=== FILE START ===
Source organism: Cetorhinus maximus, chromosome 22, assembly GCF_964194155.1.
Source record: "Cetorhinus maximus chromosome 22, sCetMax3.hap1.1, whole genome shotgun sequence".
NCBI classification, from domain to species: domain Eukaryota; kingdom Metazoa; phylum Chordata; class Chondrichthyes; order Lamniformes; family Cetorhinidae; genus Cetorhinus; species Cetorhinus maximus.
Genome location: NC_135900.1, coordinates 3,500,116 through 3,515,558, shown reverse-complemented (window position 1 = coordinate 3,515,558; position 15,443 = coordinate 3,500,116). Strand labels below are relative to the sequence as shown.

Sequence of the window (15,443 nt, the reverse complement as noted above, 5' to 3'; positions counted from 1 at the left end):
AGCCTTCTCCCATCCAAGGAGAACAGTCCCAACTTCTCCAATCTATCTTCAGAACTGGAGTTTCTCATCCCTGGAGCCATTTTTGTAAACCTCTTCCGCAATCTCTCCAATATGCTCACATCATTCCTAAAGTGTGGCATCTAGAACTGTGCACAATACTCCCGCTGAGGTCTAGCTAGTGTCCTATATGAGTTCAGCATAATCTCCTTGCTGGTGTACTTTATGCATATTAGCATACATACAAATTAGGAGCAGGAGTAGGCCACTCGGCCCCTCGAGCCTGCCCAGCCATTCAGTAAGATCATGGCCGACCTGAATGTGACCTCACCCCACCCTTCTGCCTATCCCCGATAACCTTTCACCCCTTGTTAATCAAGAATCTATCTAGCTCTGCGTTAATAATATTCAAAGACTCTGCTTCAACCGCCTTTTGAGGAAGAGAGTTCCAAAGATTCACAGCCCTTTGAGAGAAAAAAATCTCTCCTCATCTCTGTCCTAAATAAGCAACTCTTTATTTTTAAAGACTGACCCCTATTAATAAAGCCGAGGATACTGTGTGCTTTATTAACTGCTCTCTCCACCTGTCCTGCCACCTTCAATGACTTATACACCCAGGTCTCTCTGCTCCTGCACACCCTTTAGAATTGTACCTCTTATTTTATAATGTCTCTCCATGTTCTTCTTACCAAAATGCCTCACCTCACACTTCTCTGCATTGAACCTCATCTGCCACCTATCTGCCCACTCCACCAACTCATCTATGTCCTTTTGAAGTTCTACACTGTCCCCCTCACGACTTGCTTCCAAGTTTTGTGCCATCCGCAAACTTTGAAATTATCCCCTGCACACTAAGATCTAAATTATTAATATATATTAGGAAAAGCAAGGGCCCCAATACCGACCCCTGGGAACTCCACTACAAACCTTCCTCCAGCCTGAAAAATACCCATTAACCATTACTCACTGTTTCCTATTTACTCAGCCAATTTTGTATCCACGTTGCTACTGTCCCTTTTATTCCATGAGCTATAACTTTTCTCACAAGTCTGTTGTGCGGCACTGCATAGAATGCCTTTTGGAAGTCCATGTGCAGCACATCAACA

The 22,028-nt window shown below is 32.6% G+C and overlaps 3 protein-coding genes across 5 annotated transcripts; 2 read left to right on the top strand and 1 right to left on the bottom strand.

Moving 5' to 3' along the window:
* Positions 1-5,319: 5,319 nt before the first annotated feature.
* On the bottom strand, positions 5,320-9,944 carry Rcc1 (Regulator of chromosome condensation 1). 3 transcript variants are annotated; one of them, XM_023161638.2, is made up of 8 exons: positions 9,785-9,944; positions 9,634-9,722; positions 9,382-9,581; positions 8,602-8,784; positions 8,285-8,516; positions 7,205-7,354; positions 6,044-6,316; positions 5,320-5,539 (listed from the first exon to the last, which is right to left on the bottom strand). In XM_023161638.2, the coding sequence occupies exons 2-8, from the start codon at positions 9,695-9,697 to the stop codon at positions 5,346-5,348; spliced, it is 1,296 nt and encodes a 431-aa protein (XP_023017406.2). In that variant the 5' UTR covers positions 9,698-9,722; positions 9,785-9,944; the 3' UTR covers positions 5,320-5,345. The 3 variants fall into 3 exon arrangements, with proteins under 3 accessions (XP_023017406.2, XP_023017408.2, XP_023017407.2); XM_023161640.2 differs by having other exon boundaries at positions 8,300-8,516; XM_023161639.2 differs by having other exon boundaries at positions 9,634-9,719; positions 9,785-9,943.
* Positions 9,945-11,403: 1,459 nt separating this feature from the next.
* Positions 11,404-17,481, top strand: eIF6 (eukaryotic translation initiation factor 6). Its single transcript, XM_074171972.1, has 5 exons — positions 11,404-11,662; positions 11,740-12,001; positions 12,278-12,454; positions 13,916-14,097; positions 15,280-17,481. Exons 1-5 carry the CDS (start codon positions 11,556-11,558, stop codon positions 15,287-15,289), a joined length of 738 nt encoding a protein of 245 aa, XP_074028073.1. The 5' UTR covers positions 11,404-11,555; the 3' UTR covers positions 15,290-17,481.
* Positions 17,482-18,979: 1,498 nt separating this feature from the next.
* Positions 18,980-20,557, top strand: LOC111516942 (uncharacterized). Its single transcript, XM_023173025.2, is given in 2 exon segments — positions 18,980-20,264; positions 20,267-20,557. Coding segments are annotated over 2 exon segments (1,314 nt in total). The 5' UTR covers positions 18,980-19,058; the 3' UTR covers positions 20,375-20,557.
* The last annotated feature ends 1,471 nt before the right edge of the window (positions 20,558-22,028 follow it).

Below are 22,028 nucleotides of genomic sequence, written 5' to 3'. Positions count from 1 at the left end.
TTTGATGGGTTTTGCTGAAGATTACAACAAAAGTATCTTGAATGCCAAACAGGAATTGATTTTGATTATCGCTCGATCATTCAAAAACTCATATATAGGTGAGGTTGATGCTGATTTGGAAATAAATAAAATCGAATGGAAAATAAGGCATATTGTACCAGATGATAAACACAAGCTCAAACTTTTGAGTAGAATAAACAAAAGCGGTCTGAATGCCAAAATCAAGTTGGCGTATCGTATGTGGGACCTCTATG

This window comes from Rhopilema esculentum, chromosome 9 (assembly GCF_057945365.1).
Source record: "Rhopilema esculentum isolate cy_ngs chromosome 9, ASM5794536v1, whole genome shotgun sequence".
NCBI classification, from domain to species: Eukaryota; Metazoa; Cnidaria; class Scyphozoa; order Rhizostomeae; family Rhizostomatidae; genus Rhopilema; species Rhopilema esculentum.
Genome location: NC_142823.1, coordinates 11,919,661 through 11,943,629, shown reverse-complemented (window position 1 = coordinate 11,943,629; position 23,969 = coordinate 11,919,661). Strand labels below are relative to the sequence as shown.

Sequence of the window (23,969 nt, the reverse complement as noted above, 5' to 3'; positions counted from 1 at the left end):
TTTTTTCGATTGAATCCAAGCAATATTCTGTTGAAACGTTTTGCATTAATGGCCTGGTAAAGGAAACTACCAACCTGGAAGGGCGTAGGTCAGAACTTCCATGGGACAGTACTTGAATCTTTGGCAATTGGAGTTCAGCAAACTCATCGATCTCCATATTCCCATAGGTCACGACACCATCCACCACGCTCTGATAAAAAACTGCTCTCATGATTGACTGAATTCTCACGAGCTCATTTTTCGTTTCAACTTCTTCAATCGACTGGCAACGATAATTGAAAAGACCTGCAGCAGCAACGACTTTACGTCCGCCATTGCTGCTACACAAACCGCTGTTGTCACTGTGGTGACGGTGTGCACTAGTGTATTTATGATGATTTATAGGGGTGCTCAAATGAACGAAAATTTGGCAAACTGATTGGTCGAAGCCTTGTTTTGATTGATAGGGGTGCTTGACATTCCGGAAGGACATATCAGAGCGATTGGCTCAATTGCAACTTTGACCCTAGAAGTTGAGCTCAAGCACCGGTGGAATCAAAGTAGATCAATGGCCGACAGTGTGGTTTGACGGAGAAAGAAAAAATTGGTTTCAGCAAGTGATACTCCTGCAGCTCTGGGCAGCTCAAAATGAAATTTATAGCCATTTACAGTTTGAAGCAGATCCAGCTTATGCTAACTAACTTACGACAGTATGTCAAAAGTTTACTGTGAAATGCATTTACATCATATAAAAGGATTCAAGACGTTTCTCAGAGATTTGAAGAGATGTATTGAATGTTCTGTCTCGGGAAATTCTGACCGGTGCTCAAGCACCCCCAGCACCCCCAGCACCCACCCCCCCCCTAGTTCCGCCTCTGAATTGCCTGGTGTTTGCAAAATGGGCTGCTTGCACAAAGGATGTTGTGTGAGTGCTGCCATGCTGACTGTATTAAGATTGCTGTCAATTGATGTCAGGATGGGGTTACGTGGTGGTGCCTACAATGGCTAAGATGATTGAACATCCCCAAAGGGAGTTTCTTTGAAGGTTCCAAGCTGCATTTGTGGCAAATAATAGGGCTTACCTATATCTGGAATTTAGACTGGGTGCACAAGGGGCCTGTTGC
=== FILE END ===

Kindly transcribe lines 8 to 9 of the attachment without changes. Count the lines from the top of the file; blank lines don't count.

Moving 5' to 3' along the window:
* Positions 1-5,319: 5,319 nt before the first annotated feature.